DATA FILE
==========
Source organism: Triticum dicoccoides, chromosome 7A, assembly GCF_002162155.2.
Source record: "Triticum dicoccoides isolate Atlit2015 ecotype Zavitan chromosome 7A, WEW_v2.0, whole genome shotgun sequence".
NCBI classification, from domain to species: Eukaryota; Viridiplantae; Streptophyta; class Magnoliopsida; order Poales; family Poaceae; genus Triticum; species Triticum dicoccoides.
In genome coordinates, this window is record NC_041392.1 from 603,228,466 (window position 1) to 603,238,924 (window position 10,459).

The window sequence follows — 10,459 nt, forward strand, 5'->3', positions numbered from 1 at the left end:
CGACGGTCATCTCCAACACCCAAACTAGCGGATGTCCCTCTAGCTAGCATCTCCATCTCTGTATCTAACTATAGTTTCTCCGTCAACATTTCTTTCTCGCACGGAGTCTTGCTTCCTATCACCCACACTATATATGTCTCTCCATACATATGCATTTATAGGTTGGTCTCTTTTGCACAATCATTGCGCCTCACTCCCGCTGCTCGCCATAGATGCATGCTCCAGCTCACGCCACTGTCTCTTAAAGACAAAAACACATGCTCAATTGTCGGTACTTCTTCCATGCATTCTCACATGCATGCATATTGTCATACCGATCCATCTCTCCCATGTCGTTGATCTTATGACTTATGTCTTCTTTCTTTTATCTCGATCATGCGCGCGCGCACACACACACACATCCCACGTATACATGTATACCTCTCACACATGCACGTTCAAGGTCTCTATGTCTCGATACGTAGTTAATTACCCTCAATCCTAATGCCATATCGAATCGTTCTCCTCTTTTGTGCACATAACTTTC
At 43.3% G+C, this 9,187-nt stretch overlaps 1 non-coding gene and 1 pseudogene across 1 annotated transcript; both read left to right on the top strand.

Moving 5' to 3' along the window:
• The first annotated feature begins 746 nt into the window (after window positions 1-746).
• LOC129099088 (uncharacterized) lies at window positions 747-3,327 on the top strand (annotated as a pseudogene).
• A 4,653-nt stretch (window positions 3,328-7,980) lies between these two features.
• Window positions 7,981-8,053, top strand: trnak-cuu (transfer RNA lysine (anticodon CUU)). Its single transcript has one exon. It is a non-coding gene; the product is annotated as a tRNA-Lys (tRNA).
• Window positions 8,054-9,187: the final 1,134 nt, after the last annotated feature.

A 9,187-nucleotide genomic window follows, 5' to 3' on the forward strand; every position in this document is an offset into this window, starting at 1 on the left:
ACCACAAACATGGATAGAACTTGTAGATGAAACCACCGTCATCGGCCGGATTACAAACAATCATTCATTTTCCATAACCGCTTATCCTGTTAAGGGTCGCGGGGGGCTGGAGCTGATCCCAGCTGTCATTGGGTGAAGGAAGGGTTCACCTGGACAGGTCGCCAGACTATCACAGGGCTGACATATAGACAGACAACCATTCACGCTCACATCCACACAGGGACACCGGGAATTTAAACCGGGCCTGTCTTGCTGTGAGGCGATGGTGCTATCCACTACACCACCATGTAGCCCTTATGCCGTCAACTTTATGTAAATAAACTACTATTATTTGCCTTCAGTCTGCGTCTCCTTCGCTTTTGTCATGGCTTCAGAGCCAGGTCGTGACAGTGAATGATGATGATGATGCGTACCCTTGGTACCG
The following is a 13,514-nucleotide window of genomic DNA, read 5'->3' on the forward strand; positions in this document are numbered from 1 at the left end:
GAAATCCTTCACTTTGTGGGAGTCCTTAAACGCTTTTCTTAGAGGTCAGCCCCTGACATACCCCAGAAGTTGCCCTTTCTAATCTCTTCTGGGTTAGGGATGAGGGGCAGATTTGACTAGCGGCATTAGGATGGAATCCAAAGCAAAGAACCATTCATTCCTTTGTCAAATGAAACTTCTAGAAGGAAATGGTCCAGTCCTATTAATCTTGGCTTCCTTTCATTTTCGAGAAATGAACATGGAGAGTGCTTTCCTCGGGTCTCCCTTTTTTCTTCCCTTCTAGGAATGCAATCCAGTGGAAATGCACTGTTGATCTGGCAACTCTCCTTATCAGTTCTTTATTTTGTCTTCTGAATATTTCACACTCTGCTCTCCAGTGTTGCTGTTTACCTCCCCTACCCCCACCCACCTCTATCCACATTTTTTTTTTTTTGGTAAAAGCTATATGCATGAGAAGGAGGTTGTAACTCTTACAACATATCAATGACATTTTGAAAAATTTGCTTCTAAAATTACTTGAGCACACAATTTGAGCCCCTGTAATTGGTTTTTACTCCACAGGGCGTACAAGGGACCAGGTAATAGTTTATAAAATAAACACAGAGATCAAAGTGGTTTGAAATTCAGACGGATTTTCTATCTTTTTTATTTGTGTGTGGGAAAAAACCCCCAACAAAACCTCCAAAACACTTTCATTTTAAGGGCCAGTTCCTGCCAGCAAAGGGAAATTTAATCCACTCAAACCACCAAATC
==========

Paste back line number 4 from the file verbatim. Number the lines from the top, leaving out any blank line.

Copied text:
In genome coordinates, this window is record NC_041392.1 from 603,228,466 (window position 1) to 603,238,924 (window position 10,459).